MARK GEVISSER: Furniture for the apocalypse
Jackson Hlungwani’s prophetic vision urges us to think, anew, about ecological disaster
When I was a boy, growing up in apartheid Johannesburg, “nature” for me meant the pine plantations my father ran on the Eastern Transvaal escarpment. I remember being about ten, running barefoot on the carpet of needles in the light filtered by these trees marching out into a geometric infinity that inspired my awe. Retrospectively, the only other childhood experience I can relate this to is that of sitting with my father in the Great Synagogue on Wolmarans Street, looking up at the vaulted ceilings while the cantor sang.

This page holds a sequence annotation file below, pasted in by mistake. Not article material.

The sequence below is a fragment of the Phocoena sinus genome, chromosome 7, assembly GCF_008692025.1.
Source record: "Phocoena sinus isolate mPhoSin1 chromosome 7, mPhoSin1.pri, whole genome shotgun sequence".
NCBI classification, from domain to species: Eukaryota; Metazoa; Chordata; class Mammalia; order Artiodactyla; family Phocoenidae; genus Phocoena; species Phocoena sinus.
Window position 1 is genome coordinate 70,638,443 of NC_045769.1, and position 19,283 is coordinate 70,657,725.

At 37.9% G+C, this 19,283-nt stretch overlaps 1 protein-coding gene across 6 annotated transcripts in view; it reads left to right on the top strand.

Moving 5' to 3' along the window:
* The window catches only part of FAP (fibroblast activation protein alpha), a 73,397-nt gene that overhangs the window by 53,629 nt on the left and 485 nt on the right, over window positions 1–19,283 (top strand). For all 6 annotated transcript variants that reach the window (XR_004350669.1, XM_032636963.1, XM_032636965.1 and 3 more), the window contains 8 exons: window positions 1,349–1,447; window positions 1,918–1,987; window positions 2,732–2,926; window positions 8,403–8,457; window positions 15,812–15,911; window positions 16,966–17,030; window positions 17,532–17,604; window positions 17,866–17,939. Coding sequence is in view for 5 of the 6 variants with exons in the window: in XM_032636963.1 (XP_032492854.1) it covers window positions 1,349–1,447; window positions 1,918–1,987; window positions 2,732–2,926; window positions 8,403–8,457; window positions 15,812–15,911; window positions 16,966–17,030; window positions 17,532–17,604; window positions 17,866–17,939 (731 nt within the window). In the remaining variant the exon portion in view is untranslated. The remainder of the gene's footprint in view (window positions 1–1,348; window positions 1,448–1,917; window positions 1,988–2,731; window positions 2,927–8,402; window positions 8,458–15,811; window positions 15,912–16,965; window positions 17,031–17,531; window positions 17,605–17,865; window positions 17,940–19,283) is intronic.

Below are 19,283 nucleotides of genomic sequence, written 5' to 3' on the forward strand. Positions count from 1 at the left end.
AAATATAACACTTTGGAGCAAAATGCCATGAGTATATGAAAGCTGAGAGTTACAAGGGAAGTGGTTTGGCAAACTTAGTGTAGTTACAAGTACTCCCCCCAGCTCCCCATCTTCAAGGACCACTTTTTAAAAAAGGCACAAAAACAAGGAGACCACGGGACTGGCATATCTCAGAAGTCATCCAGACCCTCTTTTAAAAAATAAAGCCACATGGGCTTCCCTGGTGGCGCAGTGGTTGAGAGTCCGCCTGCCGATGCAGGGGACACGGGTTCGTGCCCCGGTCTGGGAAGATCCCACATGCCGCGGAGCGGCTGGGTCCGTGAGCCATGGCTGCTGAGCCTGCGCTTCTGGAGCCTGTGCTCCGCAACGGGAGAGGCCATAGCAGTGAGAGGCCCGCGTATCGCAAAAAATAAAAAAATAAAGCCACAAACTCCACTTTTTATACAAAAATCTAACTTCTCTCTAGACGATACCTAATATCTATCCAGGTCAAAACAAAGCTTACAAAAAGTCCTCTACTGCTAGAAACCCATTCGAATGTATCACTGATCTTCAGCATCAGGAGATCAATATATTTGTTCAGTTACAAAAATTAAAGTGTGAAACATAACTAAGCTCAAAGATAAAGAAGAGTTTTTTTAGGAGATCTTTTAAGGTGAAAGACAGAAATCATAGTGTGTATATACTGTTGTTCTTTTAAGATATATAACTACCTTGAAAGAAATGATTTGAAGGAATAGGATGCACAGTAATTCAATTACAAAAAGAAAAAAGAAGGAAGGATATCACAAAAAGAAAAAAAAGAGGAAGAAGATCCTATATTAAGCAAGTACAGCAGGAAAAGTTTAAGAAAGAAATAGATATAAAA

Even if the forest and the shul failed to evoke the divine for me, they gave me my first sense of volume, my place in a bigger world, but a man-made one of course, since I knew that my father had planted the trees and that they were destined for the Acme sawmill in the Sabie valley — where I had watched, in another kind of awe, the way the machines stripped them of their majesty and turned them into objects of use...